Kilpatrick Audio Intros Phenol Patchable Analog Synthesizer


Kilpatrick Audio has introduced the Phenol patchable analog synthesizer – ‘a new type of musical instrument’, according to the company.

Inspired by modular synthesizers, Phenol offers the creative potential, sound and hands-on experience of a modular synth, in a sleek, compact package. Kilpatrick says that Phenol is 100% compatible with modular systems, because it uses the same voltages and banana connectors as the Kilpatrick Format modular system and other banana format modulars as well.

Here’s a demo of the Phenol in action:

Here’s another demo video, demoing multi-tracking the Phenol:

And here’s a more video of audio experiments with the Phenol:

Here’s Kat Burns (Kashka) sharing her thoughts on it:

Here’s what Kilpatrick has to say about the new synth:

This is the first time Kilpatrick Audio has shown a prototype or announced a product prior to availability. But Phenol is not just another module. It’s an entirely new instrument with expensive development challenges.

In early December 2014 we will be launching a crowd-funding campaign where you can pre-order your own Phenol at a hefty discount. Please check back soon and help us make Phenol a reality!

Whether you already love modular synthesizers and want a smaller instrument for portability, or whether you’ve heard about modular synths and want to get your feet wet, Phenol offers an incredible experience at a great price!

Here are a couple of audio demos:


  • Two analog VCOs
  • Two analog filters (low pass and high pass)
  • Two analog VCAs
  • Two envelope generator / LFO combos with many features
  • An LFO with sine and random output
  • Internal MIDI to CV converter with DIN and USB MIDI interfaces
  • Compact mixer with digital delay
  • Digital pulse divider
  • Buffered mixer / mult / inverter
  • Warranty: 1 year

Details on pricing and availability are to be announced.

42 thoughts on “Kilpatrick Audio Intros Phenol Patchable Analog Synthesizer

    1. I’m all about this sentiment. Analog synths can be so much more than what they are, especially in the modular format. It’s great that we’re given avenues in and out (cv) on this product, but things could be so wonderfully different! I mean, synthesizers are weird! And they could be so much stranger than LPFs, standard ADSRs and the standard ingredients we’re so used to by now. Where is that old spirit of the synthesist? Is the most exotic flavor we’re going to see on new synthesizers a delay or a ring mod? Give us formant filters, give us spring reverbs, comb filters, CV quantizers. Really, these things can be used creatively and productively by those other than modular cable wiggling nuts!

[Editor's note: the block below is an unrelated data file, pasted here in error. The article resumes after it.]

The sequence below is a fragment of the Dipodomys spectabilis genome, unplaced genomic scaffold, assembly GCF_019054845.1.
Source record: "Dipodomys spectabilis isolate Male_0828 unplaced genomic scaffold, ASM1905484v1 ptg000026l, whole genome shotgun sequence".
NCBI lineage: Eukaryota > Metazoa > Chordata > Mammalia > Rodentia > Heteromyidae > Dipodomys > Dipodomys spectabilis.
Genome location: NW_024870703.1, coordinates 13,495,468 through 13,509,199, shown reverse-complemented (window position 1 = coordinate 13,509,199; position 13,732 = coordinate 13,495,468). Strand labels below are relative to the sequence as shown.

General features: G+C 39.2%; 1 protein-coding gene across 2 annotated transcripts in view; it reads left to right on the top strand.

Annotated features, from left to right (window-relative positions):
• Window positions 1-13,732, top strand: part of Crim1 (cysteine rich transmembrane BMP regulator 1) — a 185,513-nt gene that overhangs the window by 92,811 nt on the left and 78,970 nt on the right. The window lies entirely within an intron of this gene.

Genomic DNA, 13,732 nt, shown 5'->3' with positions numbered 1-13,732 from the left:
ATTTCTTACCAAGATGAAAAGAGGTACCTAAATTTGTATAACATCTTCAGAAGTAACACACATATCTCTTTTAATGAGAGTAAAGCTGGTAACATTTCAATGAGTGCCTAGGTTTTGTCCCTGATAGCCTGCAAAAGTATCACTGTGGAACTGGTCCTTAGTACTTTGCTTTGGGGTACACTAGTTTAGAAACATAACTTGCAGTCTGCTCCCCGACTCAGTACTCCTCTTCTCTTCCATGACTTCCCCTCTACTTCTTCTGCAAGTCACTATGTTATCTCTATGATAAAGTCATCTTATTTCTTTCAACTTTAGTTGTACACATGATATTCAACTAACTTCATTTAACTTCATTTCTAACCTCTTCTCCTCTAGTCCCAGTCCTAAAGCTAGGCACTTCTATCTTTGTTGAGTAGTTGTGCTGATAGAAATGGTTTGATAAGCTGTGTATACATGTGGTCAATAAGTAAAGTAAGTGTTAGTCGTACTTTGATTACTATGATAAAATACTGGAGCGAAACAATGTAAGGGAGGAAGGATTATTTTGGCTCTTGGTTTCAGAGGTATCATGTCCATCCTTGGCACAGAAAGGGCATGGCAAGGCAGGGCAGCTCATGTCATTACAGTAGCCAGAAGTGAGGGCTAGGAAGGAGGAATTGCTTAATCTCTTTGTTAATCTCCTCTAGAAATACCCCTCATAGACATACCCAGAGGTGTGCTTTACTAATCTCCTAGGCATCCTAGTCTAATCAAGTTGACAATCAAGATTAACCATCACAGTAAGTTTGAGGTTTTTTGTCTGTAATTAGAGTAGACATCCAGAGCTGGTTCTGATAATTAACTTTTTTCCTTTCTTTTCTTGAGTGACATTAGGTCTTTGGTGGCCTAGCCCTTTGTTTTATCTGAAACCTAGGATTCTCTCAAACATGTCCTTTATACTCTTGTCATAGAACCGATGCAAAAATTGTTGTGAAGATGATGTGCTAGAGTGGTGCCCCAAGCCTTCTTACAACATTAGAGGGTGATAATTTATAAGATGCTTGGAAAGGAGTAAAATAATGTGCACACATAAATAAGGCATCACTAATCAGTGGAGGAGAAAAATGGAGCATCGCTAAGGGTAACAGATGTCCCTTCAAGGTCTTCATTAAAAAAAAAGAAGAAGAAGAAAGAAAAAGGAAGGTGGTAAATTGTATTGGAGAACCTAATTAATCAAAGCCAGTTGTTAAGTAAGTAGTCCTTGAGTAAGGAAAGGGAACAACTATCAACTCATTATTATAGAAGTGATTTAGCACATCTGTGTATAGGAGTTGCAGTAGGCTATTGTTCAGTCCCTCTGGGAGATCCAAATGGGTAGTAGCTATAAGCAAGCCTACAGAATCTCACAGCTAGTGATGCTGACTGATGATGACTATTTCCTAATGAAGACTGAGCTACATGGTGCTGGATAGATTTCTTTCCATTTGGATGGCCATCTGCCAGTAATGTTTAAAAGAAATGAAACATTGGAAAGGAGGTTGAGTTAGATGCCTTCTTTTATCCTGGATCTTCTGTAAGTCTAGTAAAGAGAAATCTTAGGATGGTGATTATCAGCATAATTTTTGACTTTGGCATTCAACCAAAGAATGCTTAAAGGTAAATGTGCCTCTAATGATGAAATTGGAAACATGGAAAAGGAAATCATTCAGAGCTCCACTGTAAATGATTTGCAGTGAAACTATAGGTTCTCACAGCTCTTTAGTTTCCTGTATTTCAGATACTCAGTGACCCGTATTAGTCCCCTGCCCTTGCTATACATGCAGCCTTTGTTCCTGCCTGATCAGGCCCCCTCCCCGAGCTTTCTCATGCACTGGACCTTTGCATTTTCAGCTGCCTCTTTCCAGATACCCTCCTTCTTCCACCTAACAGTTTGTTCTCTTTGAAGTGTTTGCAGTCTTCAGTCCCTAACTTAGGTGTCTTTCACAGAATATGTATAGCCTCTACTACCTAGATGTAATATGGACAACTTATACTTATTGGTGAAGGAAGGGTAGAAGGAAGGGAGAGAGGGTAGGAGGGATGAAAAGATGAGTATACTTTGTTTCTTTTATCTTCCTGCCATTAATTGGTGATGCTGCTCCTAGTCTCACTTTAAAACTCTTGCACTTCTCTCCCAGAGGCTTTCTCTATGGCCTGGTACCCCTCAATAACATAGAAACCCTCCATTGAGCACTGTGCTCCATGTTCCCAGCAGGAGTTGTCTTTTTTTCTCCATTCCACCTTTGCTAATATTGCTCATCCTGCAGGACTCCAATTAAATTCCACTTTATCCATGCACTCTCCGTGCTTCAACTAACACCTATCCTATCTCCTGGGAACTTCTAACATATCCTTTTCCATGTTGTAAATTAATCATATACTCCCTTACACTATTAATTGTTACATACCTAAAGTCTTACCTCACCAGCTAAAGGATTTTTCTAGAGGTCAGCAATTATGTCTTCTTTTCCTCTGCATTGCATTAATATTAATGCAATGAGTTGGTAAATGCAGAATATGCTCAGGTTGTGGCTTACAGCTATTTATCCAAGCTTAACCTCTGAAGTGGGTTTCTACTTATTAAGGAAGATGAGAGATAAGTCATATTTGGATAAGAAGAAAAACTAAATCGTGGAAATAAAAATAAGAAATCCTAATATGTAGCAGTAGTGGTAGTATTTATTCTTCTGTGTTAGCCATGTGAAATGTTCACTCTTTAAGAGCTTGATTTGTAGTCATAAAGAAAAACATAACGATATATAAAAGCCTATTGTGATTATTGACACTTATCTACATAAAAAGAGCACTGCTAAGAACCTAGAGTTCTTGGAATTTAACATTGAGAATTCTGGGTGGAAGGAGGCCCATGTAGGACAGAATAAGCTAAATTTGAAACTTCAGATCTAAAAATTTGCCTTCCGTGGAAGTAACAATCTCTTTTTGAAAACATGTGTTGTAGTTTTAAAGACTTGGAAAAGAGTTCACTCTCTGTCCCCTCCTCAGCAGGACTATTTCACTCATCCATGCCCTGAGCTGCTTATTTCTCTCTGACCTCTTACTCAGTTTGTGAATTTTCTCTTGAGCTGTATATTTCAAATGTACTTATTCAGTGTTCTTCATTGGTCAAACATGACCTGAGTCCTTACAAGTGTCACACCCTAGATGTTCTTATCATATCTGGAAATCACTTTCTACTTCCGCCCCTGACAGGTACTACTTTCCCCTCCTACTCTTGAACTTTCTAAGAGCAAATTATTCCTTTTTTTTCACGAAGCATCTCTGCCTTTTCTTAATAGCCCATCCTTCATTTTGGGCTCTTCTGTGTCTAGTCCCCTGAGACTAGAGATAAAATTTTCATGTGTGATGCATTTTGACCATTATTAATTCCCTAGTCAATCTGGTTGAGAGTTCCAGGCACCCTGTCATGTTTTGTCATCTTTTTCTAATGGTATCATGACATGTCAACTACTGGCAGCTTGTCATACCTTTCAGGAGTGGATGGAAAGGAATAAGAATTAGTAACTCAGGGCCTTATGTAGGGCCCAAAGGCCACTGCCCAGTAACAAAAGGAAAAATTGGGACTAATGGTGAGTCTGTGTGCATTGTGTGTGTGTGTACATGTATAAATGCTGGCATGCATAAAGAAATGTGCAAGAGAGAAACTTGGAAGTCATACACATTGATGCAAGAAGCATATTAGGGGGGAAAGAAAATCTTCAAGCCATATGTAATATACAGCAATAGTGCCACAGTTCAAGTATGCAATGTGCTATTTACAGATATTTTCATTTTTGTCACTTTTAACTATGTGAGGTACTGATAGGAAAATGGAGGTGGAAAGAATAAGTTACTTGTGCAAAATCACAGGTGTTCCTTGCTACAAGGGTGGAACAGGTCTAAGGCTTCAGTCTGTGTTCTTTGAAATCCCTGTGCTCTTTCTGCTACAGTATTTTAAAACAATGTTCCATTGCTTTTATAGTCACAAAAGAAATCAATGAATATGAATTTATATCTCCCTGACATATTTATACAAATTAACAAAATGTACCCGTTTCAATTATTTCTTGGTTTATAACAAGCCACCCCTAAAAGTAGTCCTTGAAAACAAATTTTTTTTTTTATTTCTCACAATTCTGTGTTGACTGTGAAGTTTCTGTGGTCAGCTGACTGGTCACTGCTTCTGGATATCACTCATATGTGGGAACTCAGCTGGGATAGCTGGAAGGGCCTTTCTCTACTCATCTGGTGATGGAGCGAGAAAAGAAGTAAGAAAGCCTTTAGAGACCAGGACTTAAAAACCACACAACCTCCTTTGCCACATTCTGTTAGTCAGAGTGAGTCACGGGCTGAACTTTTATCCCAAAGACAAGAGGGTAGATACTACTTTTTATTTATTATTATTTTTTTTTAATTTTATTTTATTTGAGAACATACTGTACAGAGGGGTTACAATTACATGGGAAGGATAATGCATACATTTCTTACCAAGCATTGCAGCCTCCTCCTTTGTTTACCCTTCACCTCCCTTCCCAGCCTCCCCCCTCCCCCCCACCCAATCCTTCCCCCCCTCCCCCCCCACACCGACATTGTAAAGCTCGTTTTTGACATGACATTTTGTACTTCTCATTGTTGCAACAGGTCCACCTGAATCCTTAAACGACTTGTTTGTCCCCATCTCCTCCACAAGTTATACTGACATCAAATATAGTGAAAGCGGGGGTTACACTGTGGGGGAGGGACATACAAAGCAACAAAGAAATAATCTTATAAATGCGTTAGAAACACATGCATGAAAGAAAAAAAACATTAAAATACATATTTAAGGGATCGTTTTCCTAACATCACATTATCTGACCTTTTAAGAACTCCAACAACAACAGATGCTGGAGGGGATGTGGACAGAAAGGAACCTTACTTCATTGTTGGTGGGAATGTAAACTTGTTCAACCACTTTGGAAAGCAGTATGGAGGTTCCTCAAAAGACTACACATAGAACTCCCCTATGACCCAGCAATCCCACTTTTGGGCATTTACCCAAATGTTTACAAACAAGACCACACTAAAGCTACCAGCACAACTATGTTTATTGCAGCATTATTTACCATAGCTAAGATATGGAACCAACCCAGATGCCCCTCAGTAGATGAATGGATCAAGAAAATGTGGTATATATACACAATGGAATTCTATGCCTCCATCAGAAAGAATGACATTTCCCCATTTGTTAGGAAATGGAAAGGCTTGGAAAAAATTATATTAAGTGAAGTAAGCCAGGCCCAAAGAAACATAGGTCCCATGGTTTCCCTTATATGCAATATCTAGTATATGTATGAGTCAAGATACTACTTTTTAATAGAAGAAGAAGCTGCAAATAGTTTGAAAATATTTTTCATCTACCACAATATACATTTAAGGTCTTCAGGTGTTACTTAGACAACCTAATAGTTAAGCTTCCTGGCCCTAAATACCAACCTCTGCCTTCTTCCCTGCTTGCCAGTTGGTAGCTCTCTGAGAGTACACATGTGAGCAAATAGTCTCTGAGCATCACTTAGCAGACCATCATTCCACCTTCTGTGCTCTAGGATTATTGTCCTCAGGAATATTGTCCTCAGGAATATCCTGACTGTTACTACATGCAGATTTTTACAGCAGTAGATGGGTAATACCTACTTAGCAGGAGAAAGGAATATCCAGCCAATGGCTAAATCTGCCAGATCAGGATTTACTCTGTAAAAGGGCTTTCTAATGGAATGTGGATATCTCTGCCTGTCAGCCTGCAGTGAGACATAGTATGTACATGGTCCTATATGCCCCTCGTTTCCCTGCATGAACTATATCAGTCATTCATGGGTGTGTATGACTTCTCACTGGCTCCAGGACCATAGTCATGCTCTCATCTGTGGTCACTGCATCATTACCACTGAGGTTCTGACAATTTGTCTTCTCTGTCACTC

1. I think patch cables mounted on the front of synths, obscures the details,
    Maybe one day rather than retro fetishism, a new design will come about .
    I really do not rate modulars, inspite of loving synths .
    I have used a moog modular etc thought wow what a heap of junk?
    Just got a mopho keyboard………….wow

    1. The patches are the details, but if you think modulars are a heap of junk then yeah, not the instrument for you. Dave Smith is very good with getting a semi-modular vibe in just knobs

    2. There is a lot more going on in the modular world that ‘retro fetishism’. How many integrated synths allow you to go from an FM patch to a random algorithmic self-playing patch to an arrayed sample patch to (fill in the blank). PM, FM, AM, ‘random’ events, quantized or non-quantized values, linear and/or exponential curves, sampling, external inputs, external processing, all these elements and more can all be incorporated into a single patch. Show me any integrated synth that offers ALL of those option.

      If you spent some time with a Moog Modular and had a less than rewarding experience, either: A. the Moog was poorly maintained/malfunctioning or B: you were not prepared to deal with the actual reality of patching something from the ‘building blocks’ of subtractive synthesis. Even if you do program your own patches on your Mopho, you are still dependant on Dave Smith’s design – your patches are fitting into the structures put in place when that synth was designed. (not to detract from Dave Smith, the guy is a genius)

      The available options in the modular world means you can build the potential synth of your dreams – just because the average ‘starter’ modular doesn’t offer polyphony or simple patch recall doesn’t diminish it: if anything, it is more powerful, because you are not limited by what some designer thought you would/should use. Don’t like modulars? Fine. But preference doesn’t denote value. Don’t confuse the two.